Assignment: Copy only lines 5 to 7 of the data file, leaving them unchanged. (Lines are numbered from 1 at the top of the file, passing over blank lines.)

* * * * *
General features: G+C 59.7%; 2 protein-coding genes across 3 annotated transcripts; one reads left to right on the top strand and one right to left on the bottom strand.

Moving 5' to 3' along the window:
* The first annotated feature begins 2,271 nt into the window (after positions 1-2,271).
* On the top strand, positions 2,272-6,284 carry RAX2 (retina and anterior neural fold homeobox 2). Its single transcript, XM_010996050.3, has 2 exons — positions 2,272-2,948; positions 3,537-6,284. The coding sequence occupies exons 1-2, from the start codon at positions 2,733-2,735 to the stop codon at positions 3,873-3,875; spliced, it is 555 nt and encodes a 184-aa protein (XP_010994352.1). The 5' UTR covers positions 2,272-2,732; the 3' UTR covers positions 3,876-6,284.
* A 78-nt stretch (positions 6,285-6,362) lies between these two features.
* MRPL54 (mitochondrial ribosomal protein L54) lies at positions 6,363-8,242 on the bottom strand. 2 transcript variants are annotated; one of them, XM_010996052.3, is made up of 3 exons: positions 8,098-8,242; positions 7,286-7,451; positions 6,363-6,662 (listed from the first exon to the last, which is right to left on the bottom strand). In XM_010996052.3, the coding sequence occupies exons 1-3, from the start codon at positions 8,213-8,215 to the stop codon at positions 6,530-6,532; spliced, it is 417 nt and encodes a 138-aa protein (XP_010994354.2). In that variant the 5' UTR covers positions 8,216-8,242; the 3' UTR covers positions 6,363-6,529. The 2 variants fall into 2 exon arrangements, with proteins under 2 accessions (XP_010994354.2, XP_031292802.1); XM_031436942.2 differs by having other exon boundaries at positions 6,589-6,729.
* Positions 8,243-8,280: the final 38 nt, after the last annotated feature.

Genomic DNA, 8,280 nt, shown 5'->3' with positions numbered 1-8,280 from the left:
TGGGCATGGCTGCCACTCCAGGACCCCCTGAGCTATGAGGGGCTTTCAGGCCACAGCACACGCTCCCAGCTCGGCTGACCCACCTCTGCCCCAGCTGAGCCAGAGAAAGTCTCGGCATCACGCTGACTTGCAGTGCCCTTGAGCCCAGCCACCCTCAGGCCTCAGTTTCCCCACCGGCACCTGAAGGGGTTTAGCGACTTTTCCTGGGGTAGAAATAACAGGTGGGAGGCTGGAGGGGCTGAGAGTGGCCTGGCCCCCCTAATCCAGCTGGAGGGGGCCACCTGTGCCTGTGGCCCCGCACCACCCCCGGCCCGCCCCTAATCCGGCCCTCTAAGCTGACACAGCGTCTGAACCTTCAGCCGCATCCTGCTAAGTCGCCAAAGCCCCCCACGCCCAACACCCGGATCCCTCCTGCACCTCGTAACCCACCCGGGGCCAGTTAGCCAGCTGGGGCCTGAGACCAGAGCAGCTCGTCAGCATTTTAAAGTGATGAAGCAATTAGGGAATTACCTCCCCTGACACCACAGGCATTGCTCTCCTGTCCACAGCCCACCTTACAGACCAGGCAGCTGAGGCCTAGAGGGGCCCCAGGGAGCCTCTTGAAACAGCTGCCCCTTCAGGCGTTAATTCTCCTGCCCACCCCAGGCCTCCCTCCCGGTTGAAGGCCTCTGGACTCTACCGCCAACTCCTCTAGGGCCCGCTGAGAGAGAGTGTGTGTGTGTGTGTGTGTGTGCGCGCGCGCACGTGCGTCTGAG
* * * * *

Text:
* A 78-nt stretch (positions 6,285-6,362) lies between these two features.
* MRPL54 (mitochondrial ribosomal protein L54) lies at positions 6,363-8,242 on the bottom strand. 2 transcript variants are annotated; one of them, XM_010996052.3, is made up of 3 exons: positions 8,098-8,242; positions 7,286-7,451; positions 6,363-6,662 (listed from the first exon to the last, which is right to left on the bottom strand). In XM_010996052.3, the coding sequence occupies exons 1-3, from the start codon at positions 8,213-8,215 to the stop codon at positions 6,530-6,532; spliced, it is 417 nt and encodes a 138-aa protein (XP_010994354.2). In that variant the 5' UTR covers positions 8,216-8,242; the 3' UTR covers positions 6,363-6,529. The 2 variants fall into 2 exon arrangements, with proteins under 2 accessions (XP_010994354.2, XP_031292802.1); XM_031436942.2 differs by having other exon boundaries at positions 6,589-6,729.
* Positions 8,243-8,280: the final 38 nt, after the last annotated feature.